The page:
I still vividly remember the excitement of my first tastes of Sichuan cuisine. We had to travel to New York City, San Francisco or Chicago to get such goodies back in the late ‘70s, but Sichuan, aka Szechwan, fare did get to Louisville finally, and for a decade or two, these spicy regional cuisines were among the city’s most popular dining options. Continue reading Jasmine Bistro impresses with Chinese regional flavors
“Nobody goes there any more. It’s too crowded.” Yogi Berra purportedly said that, making the aphorism famous even if he didn’t say it first. Now I want to take an unlikely shot at similar fame with this Yogi-style observation: “I go to August Moon so often that I haven’t been there lately.” Continue reading Shine on, August Moon
We’re just a few days into the New Year, and most of you foodies are probably already tired of reading many versions of the same basic story about all the new restaurants that joined the metro’s culinary community last year. So let’s not do that.
I’d like to tip my fedora to Baby 2016, though, by pulling up for a wider view: Was there any consistent flavor in the boiling, simmering, seething stew of the city’s eats beat in 2015? Continue reading We look back at 2015, and way back at Oriental House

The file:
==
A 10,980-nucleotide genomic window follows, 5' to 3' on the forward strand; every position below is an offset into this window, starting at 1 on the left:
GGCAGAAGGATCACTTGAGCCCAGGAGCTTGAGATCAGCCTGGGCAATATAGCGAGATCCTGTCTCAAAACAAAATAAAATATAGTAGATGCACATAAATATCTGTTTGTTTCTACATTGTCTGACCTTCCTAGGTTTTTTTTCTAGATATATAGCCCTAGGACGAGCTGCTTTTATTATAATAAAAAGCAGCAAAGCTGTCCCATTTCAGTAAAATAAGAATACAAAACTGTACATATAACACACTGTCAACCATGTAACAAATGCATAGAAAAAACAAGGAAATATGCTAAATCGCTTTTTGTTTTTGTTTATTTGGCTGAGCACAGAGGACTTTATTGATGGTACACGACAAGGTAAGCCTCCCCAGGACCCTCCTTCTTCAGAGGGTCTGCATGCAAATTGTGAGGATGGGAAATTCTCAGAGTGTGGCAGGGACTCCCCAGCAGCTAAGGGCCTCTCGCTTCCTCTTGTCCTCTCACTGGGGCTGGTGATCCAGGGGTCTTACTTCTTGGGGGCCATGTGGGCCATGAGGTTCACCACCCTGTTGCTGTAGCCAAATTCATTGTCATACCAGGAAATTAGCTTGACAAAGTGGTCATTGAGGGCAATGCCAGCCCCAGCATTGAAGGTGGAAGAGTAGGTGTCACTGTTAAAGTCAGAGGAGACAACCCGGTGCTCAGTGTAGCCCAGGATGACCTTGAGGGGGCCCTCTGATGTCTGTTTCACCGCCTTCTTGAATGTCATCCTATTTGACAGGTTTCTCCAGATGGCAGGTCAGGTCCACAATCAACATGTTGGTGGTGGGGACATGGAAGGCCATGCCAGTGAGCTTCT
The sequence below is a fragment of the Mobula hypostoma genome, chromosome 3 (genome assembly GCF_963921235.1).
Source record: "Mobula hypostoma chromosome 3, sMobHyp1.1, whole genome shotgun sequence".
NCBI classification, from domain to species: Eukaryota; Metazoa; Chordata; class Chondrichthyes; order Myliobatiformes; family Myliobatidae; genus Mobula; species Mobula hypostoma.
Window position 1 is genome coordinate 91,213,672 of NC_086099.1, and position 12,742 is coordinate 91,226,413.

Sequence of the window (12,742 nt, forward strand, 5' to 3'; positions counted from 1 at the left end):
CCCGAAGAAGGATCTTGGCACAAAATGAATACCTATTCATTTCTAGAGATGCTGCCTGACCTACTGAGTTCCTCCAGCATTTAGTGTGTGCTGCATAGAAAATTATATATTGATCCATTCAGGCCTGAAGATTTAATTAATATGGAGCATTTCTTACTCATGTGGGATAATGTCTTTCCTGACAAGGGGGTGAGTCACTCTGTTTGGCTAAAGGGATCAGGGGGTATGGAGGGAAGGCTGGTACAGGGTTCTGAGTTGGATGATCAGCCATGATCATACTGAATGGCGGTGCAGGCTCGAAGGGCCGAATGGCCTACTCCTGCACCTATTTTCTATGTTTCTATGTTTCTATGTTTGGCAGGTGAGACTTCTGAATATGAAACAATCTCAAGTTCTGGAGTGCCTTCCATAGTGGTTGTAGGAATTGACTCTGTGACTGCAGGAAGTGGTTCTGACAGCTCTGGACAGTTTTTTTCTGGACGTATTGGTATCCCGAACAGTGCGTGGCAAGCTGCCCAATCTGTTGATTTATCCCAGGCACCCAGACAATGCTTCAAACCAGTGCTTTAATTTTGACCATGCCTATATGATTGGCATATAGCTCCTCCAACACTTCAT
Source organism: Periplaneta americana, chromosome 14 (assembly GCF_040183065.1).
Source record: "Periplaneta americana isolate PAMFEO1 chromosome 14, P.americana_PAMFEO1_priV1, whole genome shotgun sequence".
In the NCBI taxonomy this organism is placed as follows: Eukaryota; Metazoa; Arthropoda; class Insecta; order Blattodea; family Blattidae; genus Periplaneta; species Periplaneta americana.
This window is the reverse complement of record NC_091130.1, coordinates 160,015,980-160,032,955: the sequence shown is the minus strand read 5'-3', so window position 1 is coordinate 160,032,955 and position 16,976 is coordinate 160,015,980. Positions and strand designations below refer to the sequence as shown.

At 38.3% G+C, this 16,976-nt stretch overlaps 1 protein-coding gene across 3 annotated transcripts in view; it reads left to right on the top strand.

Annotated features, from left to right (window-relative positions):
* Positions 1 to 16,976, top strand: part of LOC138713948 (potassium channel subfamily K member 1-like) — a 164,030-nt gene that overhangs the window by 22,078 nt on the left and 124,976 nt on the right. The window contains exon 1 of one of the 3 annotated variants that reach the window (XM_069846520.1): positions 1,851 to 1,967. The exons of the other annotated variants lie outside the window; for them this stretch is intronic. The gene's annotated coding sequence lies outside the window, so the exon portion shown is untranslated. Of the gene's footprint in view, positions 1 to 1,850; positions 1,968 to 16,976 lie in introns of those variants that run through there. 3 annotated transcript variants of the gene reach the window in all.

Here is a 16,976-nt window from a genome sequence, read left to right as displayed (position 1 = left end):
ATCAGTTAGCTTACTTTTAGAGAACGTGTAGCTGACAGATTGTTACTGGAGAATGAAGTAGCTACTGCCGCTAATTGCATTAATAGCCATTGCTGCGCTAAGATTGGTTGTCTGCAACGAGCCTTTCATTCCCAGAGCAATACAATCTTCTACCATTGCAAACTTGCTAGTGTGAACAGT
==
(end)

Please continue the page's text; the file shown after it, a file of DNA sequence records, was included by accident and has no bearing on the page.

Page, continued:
There we were, Mary and I, sitting and chatting as we waited for our apps in the comfortably cozy confines of Tea Station Chinese Bistro. We sipped Tsing Tao beers and gazed out at the main drag of Norton Commons, the new subdivision with the old-time look, trying to figure out why this village somehow feels both appealing and a little creepy all at the same time.
Norton Commons was Louisville’s first large venture into the “New Urbanism” (or at least the first since St. James Court was developed in 1887). Hey, New Urbanism is cool! Something new, made to look old, compact and walkable, retro in style, quaint but, um, “safe.”
So what’s not to like?
Continue reading New urbanism, same old Chinese in Norton Commons
“I like rice,” the late, wacky stand-up comic Mitch Hedberg famously said. “Rice is great if you’re hungry and want 2,000 of something.”
This is funny because it’s a presumably true statement about a reality that we’ve probably never considered before, and yanks a laugh out of our bellies before we suddenly come up short with the obvious follow-up: “So what?”
Continue reading We eat 2,000 grains of rice at charming Bentuhua Teahouse
When I was a child, country-style chicken and dumplings wasn’t a thing in my citified family, but I wanted them to be. I would read about dumplings in children’s books and dream of tasting these succulent-sounding goodies.
“You wouldn’t like them,” my mother said, declining to make some for the family table.
Eventually I got to try some, and sure enough, Mom was right as usual. Thick rectangles of flabby dough, floating in chicken stew? Meh.
But that was before most folks in these parts knew of Chinese dumplings. Continue reading Soup dumplings? Soup in dumplings wins at The Joy Luck